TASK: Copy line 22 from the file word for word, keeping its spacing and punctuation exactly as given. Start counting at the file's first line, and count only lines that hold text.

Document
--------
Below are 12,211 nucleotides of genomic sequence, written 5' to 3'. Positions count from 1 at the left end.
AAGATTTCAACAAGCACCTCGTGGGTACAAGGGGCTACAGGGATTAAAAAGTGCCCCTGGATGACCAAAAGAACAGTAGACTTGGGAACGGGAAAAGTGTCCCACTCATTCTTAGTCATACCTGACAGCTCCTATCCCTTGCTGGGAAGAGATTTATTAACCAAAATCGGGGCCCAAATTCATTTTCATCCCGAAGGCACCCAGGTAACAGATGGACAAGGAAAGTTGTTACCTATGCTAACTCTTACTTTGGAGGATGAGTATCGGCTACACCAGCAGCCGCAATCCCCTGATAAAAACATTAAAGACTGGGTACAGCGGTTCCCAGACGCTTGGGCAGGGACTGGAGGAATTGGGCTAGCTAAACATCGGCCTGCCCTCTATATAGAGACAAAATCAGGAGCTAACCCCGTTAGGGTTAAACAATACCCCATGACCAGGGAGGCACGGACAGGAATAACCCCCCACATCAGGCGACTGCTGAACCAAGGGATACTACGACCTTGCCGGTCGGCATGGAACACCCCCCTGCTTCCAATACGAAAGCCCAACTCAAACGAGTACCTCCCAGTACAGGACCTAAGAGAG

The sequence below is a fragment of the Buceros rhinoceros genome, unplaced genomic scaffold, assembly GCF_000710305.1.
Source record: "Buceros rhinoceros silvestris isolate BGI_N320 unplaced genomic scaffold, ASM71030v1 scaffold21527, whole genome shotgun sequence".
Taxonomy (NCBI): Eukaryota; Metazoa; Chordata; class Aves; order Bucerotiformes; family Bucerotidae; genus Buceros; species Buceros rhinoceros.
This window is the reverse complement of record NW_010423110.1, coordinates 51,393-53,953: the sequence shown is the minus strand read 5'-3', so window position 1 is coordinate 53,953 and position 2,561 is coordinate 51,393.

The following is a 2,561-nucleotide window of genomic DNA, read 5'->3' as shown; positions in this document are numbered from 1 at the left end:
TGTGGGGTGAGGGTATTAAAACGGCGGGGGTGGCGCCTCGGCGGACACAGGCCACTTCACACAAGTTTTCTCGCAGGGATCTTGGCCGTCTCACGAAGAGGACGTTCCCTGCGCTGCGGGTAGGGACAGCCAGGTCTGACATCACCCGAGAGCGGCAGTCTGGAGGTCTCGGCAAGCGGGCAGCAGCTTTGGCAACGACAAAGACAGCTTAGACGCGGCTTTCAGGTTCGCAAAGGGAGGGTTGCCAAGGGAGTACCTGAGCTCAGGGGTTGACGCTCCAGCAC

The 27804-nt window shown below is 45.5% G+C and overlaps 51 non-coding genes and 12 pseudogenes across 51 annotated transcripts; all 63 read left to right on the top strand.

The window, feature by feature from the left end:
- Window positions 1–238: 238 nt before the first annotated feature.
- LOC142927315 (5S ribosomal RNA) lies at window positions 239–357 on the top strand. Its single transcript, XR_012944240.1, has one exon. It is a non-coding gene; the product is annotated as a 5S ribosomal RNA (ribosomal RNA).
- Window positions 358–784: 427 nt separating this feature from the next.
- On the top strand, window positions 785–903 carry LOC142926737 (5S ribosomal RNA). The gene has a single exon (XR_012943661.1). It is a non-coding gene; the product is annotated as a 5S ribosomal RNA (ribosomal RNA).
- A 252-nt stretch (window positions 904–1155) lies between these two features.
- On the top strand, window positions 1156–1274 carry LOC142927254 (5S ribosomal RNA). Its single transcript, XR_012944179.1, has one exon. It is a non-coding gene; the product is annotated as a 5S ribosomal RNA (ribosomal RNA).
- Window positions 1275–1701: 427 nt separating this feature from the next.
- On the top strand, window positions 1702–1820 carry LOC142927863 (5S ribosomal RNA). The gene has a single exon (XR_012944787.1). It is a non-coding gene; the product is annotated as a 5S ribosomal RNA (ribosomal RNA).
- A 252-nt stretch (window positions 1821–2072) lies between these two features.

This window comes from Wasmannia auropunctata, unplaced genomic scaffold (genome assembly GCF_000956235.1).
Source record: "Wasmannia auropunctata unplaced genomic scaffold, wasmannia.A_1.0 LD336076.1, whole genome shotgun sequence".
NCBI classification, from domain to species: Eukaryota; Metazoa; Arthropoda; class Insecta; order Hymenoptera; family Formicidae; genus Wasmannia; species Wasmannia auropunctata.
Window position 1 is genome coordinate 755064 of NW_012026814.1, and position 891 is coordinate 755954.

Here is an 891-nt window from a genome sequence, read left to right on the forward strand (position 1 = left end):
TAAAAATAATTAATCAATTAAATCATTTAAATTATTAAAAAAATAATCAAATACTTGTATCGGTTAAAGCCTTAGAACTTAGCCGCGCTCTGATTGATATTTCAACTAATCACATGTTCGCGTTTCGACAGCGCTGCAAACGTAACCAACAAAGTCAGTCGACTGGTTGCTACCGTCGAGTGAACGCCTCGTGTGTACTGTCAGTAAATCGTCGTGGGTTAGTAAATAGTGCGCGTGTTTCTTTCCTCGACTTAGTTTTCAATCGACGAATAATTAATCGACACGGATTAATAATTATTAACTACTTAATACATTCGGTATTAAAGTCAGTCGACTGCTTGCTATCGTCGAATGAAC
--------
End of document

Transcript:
NCBI classification, from domain to species: Eukaryota; Metazoa; Arthropoda; class Insecta; order Hymenoptera; family Formicidae; genus Wasmannia; species Wasmannia auropunctata.